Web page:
Of the approximately 4 million babies born in the U.S. in 2015, more than 83 percent of them started out breastfeeding, according to the Centers for Disease Control & Prevention. However, many of them stop earlier than recommended. The American Academy of Pediatrics recommends that infants be exclusively breastfed for about the first 6 months with continued breastfeeding along with complementary foods for one year or longer. This can make life better for babies, mothers and even the community.

Benefits for baby

“Newborn babies receive countless perks from breast milk, says Sam Woodworth, certified lactation consultant at SSM Health St. Mary’s Hospital in Janesville. “The cells, hormones and antibodies in breast milk protect them from a variety of illnesses and health conditions.”

Research shows breastfed babies have lower risks of asthma, childhood obesity and leukemia, ear infections, eczema, Type 2 diabetes and sudden infant death syndrome (SIDS).

Benefits for mom

Women who breastfeed also receive some health perks.

“Moms tend to have better postpartum recovery when they’re dedicated to breastfeeding,” says Woodworth. “It can lower their risk of type 2 diabetes, certain types of breast cancer and ovarian cancer.”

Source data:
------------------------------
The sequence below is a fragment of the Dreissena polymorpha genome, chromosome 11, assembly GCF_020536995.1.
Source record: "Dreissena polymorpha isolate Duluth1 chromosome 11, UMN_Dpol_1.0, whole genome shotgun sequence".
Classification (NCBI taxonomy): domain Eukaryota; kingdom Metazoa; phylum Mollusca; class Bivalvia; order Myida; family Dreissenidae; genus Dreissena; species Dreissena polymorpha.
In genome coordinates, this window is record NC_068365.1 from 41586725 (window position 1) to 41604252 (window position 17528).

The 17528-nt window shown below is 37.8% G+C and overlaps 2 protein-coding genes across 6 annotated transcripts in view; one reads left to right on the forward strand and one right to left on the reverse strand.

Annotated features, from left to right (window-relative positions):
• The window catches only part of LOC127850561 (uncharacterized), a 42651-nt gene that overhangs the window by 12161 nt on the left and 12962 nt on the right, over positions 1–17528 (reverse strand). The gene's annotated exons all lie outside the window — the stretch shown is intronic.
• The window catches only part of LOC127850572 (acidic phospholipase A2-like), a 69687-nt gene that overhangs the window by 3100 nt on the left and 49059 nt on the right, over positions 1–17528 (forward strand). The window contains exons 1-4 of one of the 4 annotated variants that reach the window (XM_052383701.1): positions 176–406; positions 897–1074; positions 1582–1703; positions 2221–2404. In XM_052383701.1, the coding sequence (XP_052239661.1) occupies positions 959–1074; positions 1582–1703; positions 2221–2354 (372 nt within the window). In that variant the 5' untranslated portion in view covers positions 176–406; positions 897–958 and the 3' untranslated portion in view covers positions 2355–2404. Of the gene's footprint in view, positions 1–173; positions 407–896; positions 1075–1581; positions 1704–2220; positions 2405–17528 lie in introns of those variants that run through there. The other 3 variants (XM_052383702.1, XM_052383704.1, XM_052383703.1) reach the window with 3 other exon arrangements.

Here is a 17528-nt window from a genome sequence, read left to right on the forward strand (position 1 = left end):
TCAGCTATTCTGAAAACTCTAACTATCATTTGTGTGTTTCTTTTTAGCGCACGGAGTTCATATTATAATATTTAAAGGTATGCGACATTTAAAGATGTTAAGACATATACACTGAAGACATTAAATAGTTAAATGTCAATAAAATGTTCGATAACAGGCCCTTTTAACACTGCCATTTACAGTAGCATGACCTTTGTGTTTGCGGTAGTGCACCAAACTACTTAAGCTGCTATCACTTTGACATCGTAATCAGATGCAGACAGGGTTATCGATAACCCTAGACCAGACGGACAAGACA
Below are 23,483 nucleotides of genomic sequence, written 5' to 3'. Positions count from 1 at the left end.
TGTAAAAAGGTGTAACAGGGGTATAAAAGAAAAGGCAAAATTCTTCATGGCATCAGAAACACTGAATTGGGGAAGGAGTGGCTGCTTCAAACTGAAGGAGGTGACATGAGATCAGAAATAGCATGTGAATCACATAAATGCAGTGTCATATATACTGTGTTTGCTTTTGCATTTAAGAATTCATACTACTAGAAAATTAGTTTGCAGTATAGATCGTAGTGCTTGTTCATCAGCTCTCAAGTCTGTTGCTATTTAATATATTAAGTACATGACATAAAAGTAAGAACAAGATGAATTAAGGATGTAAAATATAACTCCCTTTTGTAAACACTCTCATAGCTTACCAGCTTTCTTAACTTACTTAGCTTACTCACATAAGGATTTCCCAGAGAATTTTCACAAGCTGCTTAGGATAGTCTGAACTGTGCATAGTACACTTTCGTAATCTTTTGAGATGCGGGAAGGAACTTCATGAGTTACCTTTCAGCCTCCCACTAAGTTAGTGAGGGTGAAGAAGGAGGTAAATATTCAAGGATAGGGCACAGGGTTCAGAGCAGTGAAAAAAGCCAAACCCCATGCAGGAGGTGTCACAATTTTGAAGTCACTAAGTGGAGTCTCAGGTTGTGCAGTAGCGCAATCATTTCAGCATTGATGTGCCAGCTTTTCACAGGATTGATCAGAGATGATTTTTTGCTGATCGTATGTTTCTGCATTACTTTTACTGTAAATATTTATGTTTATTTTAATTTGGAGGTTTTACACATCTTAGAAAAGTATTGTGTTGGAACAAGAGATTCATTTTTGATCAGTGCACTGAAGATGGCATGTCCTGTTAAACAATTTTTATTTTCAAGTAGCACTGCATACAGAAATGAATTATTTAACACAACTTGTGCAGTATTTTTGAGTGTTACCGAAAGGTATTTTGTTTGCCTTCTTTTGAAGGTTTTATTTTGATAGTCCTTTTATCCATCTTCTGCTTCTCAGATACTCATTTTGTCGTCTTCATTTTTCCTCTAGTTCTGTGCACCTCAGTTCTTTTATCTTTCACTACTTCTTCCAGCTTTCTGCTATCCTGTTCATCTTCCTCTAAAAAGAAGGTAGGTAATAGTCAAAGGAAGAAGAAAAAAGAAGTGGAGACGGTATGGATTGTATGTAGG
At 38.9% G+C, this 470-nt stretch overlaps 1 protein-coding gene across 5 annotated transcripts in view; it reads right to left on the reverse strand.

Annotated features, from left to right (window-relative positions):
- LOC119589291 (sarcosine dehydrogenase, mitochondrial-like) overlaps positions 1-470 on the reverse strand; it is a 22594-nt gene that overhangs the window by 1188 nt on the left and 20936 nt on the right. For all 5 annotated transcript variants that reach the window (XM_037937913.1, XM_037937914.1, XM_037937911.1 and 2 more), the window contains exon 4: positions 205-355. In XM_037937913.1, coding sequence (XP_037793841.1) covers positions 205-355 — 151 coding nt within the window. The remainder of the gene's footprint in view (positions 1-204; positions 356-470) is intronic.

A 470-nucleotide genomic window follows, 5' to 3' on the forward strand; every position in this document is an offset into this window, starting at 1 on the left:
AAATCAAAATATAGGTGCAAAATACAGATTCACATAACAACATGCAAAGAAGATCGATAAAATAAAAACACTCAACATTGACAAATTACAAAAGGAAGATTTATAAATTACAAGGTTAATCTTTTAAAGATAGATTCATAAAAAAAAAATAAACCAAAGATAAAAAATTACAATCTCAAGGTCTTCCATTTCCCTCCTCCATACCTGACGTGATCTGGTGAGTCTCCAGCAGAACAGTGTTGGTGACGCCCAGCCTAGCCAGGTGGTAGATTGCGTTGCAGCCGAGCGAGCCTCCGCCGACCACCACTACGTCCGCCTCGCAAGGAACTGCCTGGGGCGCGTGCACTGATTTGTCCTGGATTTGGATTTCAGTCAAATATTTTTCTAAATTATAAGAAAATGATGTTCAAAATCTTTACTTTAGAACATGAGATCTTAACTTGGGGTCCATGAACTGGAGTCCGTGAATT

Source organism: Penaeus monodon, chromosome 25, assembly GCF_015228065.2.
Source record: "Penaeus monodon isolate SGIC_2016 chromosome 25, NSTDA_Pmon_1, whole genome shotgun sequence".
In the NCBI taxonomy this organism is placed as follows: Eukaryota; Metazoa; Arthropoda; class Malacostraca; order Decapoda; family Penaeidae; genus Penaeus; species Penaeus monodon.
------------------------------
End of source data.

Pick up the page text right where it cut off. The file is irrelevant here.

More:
Some women who breastfed also say it helped them get back to their pre-pregnancy weight more quickly. However, research is still looking into whether it has a direct impact on weight loss.

Benefits for community

Breastfeeding is better for the environment because the milk is a renewable and portable food source. It can also make the workforce more productive, since mothers may miss less work to care for sick babies. And breastfeeding saves money by lowering medical costs for infants.

For all of these reasons, SSM Health St. Mary’s Hospital — Janesville is becoming the first breast milk depot in Rock County, where women can drop off their milk to donate to kids in need. The program is run through the Mothers’ Milk Bank of the Western Great Lakes. The organization processes and pasteurizes donated milk and distributes it to premature and sick infants in the region. Mothers of premature infants may have difficulty breastfeeding due to limited contact with newborn, therefore donated milk maybe their only and best option.

“Premature infants especially rely on human milk because it can help fight off an intestinal disease called necrotizing enterocolitis and sepsis, which is a blood infection,” adds Woodworth. “These tiny babies are also known to have shorter hospital stays when they’re regularly fed breast milk.”

A ribbon-cutting ceremony will kick off donations accepted at St. Mary’s Hospital. That will take place July 30 at 11 a.m. in the hospital Town Square. If you’re interested in making future donations, you’ll have to complete an application and go through a blood test. More information can be found on the Mothers’ Milk Bank website at milkbankwgl.org/.

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